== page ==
Talking around the office about a future with web-based IDEs, it was interesting that people are starting to get it, or at least, not scoff that it’s something we’ll ever to deal with. There are some good aspects to it for the tools business. At the least it’s a great way to quickly get our products out to customers with minimal install fuss (the bane of my existence these days at work), and it’s a great way to get immediate feedback on what they find valuable.

The question that needs to be answered is why now? I remember back in the 90’s we were clamoring to get away from the client/server model. Everyone wanted a PC or workstation on their desk and former stars of the server world, DEC in particular comes to mind, faded away. Servers found a new life thanks to the web and it seems now, about 20 years later, we starting to climb back onto the client/server bandwagon. Why did we get away from that architecture and what’s happening to make us want to go back.

From what I know, looking back, I think one of the biggest problems with servers in the 80’s and early 90’s was their sheer cost. They were expensive machines. You could buy 100 PCs for the cost of one of these things. Worse, yet, they didn’t provide 100 times the compute power. The price/performance ratio made PCs a smart bet. They are both cheep and powerful. That, and they provided freedom to the user. If the server went down, they could keep working, and if they wanted to install some “forbidden” software, they could do it. It was really refreshing come to think of it.

But as any IT professional, or installer guy, would tell you, maintenance of all these machines is a nightmare, for the admin, and for the bottom line. As employees of larger companies well know, there are companies making money on software that beaver away in the background making sure all the other software is kept up-to-date and on the up-and-up. And, of course, some of the more rogue employees know how to uninstall that software and get it out of the way ;).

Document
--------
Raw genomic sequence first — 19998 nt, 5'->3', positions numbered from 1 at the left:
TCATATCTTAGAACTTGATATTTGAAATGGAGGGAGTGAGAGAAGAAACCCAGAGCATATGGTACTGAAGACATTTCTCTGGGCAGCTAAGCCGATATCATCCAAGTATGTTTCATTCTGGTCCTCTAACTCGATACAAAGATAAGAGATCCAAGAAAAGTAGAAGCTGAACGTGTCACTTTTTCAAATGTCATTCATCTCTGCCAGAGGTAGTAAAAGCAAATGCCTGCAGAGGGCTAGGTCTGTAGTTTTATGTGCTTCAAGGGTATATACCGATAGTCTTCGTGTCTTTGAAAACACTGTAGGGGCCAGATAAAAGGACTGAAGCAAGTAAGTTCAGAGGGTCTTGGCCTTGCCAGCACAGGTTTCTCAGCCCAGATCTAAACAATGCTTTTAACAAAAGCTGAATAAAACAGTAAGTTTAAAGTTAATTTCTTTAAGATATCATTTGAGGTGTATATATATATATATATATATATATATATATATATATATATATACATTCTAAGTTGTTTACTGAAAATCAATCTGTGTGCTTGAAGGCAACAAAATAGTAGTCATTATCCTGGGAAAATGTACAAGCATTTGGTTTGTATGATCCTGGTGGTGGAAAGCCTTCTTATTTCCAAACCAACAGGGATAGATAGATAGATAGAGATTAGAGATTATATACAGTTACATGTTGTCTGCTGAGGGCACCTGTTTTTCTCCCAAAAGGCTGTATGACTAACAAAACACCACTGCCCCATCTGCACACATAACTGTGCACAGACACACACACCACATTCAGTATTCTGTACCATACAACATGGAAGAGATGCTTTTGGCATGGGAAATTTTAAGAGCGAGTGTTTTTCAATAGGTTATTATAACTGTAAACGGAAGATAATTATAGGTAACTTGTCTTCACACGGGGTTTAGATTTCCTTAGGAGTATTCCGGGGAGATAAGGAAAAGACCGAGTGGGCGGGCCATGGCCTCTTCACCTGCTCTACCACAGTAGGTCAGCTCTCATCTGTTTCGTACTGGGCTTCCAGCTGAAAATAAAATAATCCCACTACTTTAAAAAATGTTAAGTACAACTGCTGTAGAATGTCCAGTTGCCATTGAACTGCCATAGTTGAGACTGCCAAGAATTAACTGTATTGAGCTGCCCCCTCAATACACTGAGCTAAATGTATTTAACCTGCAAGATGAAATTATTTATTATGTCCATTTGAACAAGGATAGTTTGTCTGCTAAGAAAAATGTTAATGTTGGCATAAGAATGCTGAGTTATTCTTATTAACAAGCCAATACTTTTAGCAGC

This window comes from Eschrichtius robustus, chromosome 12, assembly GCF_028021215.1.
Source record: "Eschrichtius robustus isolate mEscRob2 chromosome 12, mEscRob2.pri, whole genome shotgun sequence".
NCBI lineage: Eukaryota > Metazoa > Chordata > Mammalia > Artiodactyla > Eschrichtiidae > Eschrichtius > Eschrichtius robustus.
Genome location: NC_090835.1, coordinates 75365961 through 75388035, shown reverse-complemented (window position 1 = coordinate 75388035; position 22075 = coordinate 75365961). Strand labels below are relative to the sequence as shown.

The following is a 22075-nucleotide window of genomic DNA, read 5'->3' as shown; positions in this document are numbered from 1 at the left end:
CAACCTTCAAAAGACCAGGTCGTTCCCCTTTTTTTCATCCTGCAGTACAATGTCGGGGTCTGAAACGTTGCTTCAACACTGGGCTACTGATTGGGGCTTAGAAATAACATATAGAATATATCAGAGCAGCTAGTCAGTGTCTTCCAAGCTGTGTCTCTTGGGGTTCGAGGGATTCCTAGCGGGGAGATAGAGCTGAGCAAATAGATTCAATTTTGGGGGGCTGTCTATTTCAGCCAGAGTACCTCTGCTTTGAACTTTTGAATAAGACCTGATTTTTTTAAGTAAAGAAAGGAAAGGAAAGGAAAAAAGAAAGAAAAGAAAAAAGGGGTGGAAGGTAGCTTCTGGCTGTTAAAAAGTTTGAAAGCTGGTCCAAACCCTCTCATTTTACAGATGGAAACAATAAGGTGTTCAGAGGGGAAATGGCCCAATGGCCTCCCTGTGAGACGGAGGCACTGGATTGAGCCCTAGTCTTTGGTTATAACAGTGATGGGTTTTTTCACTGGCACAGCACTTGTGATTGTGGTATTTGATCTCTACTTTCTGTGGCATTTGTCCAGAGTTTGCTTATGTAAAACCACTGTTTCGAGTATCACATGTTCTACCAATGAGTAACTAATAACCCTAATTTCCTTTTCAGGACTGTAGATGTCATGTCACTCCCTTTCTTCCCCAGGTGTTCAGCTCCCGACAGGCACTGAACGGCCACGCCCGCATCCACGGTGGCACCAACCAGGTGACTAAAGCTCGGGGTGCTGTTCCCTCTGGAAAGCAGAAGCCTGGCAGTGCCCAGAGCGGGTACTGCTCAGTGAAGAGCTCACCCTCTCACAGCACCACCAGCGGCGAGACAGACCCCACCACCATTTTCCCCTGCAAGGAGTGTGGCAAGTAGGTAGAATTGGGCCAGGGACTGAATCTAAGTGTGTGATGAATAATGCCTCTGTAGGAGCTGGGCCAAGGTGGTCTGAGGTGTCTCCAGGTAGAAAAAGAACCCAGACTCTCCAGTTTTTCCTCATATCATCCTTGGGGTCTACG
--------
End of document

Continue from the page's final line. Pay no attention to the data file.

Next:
What the old server model provided was that ease of maintenance. You installed software on one machine and all your users had instant access to it. Of course there are risks to that as all of us tweeters had to deal with today, but with an improved focus on security and robustness with these critical server apps, like we had in the server era, those should become rare.

That, and looking at the cost of servers these days, the costs are way down. I would think that the price/performance curve is turning towards the server side. And just look around your workplace and count the number of CPUs sitting idly. It would be an interesting study to figure out what percentage of CPU power companies have is actually being used. It might make more sense to spend more on servers and less on desktops. You don’t need that much power to run a web browser, especially with the ever improving JavaScript VMs that we are finding in them these days.

It’s not really far fetched today to see a future, say five years away, where all of our apps are running on servers, in the “cloud” say, and we are accessing them through “dumb” terminals running web browsers, which is what Google’s Chrome OS and I’m sure others will provide. The economics are right. The culture though is something else. Are users ready to give up the freedom that traditional desktops provide? I think so, but only if the applications provide significant new value. Tools that integrate with other web apps to allow collaboration over the web could provide that value. Running desktop-style apps that simply display themselves in a web browser, will not.